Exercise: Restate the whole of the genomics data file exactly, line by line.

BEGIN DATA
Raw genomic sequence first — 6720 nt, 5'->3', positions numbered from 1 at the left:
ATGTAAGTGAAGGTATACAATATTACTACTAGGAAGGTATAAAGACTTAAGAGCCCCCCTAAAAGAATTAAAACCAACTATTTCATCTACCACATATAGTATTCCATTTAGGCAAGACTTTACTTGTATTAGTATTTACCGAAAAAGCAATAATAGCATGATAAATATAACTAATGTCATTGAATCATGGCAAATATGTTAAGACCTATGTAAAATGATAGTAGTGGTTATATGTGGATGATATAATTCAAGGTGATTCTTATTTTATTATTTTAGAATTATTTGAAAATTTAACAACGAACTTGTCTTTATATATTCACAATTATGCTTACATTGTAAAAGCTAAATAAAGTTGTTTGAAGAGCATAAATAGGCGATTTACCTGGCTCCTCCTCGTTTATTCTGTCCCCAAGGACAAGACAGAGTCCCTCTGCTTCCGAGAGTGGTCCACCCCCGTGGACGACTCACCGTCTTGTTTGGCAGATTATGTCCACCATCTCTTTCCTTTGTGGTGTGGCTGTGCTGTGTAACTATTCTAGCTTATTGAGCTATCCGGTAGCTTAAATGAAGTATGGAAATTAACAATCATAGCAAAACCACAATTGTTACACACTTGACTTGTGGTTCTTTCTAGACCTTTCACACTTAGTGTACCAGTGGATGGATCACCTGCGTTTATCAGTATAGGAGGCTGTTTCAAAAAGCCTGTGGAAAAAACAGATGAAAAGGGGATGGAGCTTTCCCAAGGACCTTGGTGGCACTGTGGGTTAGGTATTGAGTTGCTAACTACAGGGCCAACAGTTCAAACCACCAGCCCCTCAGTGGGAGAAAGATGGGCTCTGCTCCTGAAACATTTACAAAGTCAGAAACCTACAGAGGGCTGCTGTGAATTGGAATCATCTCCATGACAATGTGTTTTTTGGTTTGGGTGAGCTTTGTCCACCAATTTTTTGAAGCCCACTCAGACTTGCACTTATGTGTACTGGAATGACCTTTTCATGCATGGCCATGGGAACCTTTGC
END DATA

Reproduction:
Raw genomic sequence first — 6720 nt, 5'->3', positions numbered from 1 at the left:
ATGTAAGTGAAGGTATACAATATTACTACTAGGAAGGTATAAAGACTTAAGAGCCCCCCTAAAAGAATTAAAACCAACTATTTCATCTACCACATATAGTATTCCATTTAGGCAAGACTTTACTTGTATTAGTATTTACCGAAAAAGCAATAATAGCATGATAAATATAACTAATGTCATTGAATCATGGCAAATATGTTAAGACCTATGTAAAATGATAGTAGTGGTTATATGTGGATGATATAATTCAAGGTGATTCTTATTTTATTATTTTAGAATTATTTGAAAATTTAACAACGAACTTGTCTTTATATATTCACAATTATGCTTACATTGTAAAAGCTAAATAAAGTTGTTTGAAGAGCATAAATAGGCGATTTACCTGGCTCCTCCTCGTTTATTCTGTCCCCAAGGACAAGACAGAGTCCCTCTGCTTCCGAGAGTGGTCCACCCCCGTGGACGACTCACCGTCTTGTTTGGCAGATTATGTCCACCATCTCTTTCCTTTGTGGTGTGGCTGTGCTGTGTAACTATTCTAGCTTATTGAGCTATCCGGTAGCTTAAATGAAGTATGGAAATTAACAATCATAGCAAAACCACAATTGTTACACACTTGACTTGTGGTTCTTTCTAGACCTTTCACACTTAGTGTACCAGTGGATGGATCACCTGCGTTTATCAGTATAGGAGGCTGTTTCAAAAAGCCTGTGGAAAAAACAGATGAAAAGGGGATGGAGCTTTCCCAAGGACCTTGGTGGCACTGTGGGTTAGGTATTGAGTTGCTAACTACAGGGCCAACAGTTCAAACCACCAGCCCCTCAGTGGGAGAAAGATGGGCTCTGCTCCTGAAACATTTACAAAGTCAGAAACCTACAGAGGGCTGCTGTGAATTGGAATCATCTCCATGACAATGTGTTTTTTGGTTTGGGTGAGCTTTGTCCACCAATTTTTTGAAGCCCACTCAGACTTGCACTTATGTGTACTGGAATGACCTTTTCATGCATGGCCATGGGAACCTTTGC